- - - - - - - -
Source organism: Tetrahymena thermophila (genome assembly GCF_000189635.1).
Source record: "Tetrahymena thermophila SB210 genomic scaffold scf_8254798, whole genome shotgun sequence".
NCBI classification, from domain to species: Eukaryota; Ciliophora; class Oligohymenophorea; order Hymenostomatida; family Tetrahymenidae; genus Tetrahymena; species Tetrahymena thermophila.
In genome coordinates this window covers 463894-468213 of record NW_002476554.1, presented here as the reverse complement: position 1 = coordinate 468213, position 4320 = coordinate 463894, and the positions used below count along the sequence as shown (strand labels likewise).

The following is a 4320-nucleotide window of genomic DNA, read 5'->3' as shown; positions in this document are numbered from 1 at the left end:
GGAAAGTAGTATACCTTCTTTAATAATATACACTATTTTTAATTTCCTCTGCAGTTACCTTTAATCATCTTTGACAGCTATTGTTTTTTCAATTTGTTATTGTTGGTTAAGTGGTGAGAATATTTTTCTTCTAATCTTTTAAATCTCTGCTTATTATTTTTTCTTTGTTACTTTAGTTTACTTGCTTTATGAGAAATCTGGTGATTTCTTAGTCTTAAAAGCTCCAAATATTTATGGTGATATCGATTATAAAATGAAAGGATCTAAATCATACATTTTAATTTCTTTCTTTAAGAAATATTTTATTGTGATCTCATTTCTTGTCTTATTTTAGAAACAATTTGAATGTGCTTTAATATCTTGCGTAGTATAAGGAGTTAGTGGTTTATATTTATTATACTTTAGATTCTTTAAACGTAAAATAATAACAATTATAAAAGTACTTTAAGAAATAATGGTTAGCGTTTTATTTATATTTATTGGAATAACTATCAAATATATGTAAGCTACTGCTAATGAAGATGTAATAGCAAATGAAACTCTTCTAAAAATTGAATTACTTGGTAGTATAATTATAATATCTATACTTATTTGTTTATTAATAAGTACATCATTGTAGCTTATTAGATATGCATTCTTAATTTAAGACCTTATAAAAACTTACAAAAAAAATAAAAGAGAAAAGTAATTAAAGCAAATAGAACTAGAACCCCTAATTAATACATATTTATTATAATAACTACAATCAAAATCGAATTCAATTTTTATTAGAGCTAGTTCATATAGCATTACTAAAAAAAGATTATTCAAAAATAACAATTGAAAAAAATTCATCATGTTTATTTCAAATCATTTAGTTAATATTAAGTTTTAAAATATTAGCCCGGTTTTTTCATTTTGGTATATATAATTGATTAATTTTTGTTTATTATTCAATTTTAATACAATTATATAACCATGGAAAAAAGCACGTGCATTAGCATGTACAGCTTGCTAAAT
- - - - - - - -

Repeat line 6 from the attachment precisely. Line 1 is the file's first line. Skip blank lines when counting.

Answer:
GGAAAGTAGTATACCTTCTTTAATAATATACACTATTTTTAATTTCCTCTGCAGTTACCTTTAATCATCTTTGACAGCTATTGTTTTTTCAATTTGTTATTGTTGGTTAAGTGGTGAGAATATTTTTCTTCTAATCTTTTAAATCTCTGCTTATTATTTTTTCTTTGTTACTTTAGTTTACTTGCTTTATGAGAAATCTGGTGATTTCTTAGTCTTAAAAGCTCCAAATATTTATGGTGATATCGATTATAAAATGAAAGGATCTAAATCATACATTTTAATTTCTTTCTTTAAGAAATATTTTATTGTGATCTCATTTCTTGTCTTATTTTAGAAACAATTTGAATGTGCTTTAATATCTTGCGTAGTATAAGGAGTTAGTGGTTTATATTTATTATACTTTAGATTCTTTAAACGTAAAATAATAACAATTATAAAAGTACTTTAAGAAATAATGGTTAGCGTTTTATTTATATTTATTGGAATAACTATCAAATATATGTAAGCTACTGCTAATGAAGATGTAATAGCAAATGAAACTCTTCTAAAAATTGAATTACTTGGTAGTATAATTATAATATCTATACTTATTTGTTTATTAATAAGTACATCATTGTAGCTTATTAGATATGCATTCTTAATTTAAGACCTTATAAAAACTTACAAAAAAAATAAAAGAGAAAAGTAATTAAAGCAAATAGAACTAGAACCCCTAATTAATACATATTTATTATAATAACTACAATCAAAATCGAATTCAATTTTTATTAGAGCTAGTTCATATAGCATTACTAAAAAAAGATTATTCAAAAATAACAATTGAAAAAAATTCATCATGTTTATTTCAAATCATTTAGTTAATATTAAGTTTTAAAATATTAGCCCGGTTTTTTCATTTTGGTATATATAATTGATTAATTTTTGTTTATTATTCAATTTTAATACAATTATATAACCATGGAAAAAAGCACGTGCATTAGCATGTACAGCTTGCTAAAT